Symptoms & signsref1, ref2, ref3, ref4, ref5, ref6, ref7, ref8 : Laboratory examinations : Differential diagnosis usually includes chronic infections, parasitic infestations, sprue, tropical sprue, and lymphomas other than IPSID.
    Prognosis : 50% have a concurrent intestinal B-cell lymphoma at diagnosis, and most of the remaining patients develop frank high grade indeterminate-type lymphoma within a few years of initial presentation, although there have been occasional reports of long term survival without lymphomatous conversion.
    Therapy : although spontaneous remissions occur in early stages, once established the untreated disease progresses relentlessly causing severe malabsorption and malnutrition. Early treatment is recommended to control the symptoms and hopefully slow or prevent progression of the diseaseref. The Tunisian/French group published a small prospective study of 21 Tunisian patients with IPSID, all of whom underwent laparotomy and elaborate staging and investigative proceduresref.
    stage of disease 
    treatment
    overall response
    1. Early bowel wall involvement; no visible tumor  1. antibiotics: tetracycline, 1 g/d for 6 moref1, ref2, ref3 30%-70% CR lasting months to several years
    2. metronidazole plus ampicillin/tetracyclineref 43% 5-y DFS 
    3. H pylori regimen for 7 d (1 patient)ref 5+ mo 
    4. C jejuni treatment with H pylori regimen for 5 mo (1 patient)ref 12+ mo 
    2. Advanced disease with bowel wall tumor formation with or without mesenteric node involvement  anthracycline-based combination chemotherapy ± tetracyclineref1, ref2, ref3 50%-60% CR lasting months to years (60%-70% DFS at 3 y) 
    3. Advanced bulky tumor with mechanical complications corrective surgery, palliative radiation therapy, combination chemotherapyref1, ref2, ref3 partial response, few months to less than 1 y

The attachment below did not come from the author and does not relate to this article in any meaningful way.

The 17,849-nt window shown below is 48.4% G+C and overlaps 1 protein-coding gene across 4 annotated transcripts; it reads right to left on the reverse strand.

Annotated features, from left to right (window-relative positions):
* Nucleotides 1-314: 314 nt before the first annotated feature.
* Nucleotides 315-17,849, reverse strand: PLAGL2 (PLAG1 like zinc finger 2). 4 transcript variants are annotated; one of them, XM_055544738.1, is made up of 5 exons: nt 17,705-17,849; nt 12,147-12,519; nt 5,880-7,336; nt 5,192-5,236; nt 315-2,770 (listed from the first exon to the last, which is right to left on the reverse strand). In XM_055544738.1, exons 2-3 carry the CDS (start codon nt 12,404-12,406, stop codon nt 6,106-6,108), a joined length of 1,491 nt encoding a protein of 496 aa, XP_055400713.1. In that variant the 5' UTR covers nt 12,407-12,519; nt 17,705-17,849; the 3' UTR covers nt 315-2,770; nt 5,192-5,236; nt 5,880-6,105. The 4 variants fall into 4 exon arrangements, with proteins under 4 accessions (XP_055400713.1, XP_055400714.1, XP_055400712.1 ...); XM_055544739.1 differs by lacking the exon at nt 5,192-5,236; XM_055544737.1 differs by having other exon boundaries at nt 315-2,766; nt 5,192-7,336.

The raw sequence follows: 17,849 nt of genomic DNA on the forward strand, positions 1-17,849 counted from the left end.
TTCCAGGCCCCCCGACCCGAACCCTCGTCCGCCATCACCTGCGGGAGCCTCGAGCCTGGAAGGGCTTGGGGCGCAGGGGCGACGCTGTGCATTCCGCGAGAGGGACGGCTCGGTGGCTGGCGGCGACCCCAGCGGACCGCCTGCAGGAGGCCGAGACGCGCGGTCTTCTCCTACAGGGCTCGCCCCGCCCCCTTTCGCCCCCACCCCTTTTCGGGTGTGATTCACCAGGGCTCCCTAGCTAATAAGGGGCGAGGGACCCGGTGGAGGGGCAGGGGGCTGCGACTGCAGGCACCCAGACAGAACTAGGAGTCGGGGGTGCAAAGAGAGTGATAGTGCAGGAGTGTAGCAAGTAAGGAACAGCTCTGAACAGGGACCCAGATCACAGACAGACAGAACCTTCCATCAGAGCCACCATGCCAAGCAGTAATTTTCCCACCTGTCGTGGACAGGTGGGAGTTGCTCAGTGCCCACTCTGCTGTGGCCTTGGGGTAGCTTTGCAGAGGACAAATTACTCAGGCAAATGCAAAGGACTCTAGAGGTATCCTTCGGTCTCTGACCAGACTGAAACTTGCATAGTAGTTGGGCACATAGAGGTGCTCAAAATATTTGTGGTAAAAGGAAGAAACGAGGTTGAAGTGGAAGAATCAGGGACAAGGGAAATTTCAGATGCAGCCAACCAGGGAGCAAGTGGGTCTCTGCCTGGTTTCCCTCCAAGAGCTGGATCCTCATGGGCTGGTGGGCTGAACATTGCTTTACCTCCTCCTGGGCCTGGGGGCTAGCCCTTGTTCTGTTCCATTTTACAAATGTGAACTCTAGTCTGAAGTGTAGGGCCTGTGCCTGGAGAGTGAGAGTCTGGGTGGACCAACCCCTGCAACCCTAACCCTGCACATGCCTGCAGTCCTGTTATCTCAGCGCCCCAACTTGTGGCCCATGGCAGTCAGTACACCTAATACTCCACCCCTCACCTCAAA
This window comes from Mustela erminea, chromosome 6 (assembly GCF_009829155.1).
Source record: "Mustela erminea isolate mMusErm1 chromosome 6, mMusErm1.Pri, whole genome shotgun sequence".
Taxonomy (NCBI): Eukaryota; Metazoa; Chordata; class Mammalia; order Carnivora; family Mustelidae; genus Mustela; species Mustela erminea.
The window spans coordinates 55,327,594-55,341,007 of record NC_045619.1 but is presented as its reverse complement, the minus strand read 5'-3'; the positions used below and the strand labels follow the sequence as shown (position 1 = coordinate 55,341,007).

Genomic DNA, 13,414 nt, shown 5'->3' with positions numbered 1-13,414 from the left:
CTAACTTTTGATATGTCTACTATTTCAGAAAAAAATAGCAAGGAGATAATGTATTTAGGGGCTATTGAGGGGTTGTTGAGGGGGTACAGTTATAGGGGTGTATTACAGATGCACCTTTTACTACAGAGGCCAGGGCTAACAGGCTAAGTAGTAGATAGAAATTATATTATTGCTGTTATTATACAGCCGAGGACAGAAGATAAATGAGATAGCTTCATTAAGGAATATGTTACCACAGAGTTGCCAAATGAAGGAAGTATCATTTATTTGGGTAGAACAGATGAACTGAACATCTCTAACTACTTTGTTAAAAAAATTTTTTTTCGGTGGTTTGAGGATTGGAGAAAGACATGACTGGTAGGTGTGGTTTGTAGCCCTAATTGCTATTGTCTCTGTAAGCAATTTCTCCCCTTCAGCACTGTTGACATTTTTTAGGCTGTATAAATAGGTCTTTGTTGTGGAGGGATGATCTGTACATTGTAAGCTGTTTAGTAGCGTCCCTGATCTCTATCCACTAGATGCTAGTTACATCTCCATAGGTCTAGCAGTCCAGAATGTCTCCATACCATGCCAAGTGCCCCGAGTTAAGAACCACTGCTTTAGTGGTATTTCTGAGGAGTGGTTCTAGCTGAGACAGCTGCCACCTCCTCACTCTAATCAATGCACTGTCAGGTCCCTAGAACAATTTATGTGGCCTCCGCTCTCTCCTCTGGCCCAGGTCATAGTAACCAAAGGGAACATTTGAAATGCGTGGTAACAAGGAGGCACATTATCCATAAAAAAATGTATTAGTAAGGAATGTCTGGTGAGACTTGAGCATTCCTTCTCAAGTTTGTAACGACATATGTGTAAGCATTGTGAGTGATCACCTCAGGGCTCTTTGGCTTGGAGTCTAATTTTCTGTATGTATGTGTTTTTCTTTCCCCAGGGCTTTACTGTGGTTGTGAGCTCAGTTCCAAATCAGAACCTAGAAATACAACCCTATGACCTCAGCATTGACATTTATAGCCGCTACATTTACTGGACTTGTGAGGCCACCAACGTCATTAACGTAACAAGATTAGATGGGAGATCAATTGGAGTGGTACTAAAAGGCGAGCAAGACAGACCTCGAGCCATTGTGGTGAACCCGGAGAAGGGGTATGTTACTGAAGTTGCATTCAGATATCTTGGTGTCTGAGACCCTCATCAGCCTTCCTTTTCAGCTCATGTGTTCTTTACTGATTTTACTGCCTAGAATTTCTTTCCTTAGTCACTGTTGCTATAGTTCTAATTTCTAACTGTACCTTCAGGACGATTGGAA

Of these patients, 6 had early disease confined to the small bowel wall, 13 had advanced disease with tumor formation, and 2 were described as "intermediate." The 6 patients with early-stage disease responded well to antibiotics (tetracycline or metronidazole and ampicillin/tetracycline), while the remaining 15 patients received anthracycline-based combination chemotherapy. The overall remission rate was 90 ± 12% at 2 years and 67 ± 25% at 3 years. All patients alive beyond 3.5 years were disease free. Another more recent small series from Turkeyref reported that tetracycline (1 g daily) alone in 7 early-stage patients yielded 71% complete remission rate and 43% 5-year disease-free survival (DFS) rate. The other 16 patients with intermediate or advanced disease received COPP (cyclophosphamide, vincristine, procarbazine, and prednisone) chemotherapy followed by tetracycline 1 g/d for 6 months. Of these 16 patients, 11 achieved complete remission (CR). The 5-year overall survival for the entire group was 70% and the 5-year disease-free survival for patients in CR was 75%. A treatment regimen was recommended by Rambaud and HalphenRambaud J, 33-41 based on the review of about 100 well-documented cases from the literature including 18 of their own. They recommended first-line antibiotics, including tetracycline and metronidazole, for early-stage patients. Patients without marked improvement after a 6-month course of antibiotic or complete remission within 12 months should be given CHOP (cyclophosphamide, vincristine, adriamycin, and prednisone) chemotherapy. Chemotherapy was also recommended up front together with antibiotics for patients with advanced disease at presentation. The average overall CR rate using this regimen was around 50%, and the median survival was 67% at 3 years. This regimen also agrees with the clinical trials where anthracycline-containing regimen was found to be superior to nonanthracycline regimenref. Relapses of the low-grade IPSID component may happen as expected and may be controlled by antibiotics aloneref. Whether maintenance antibiotic is necessary for a long period of time is not established. Life-long suppression of antigenic stimulus has been proposedref. Response to antibiotic diminishes with increasing dysplasia of the lymphoplasmacytic cells and with tumorous infiltration of the bowel wall and the mesenteric lymph nodes. In addition to marked clinical improvement and histologic tumor regression by serial jejunal biopsies, response can be roughly quantitated by estimating the serum level of HC protein. However, in some patients, large-cell transformation or relapse may be associated with a stable or even declining HC protein levels.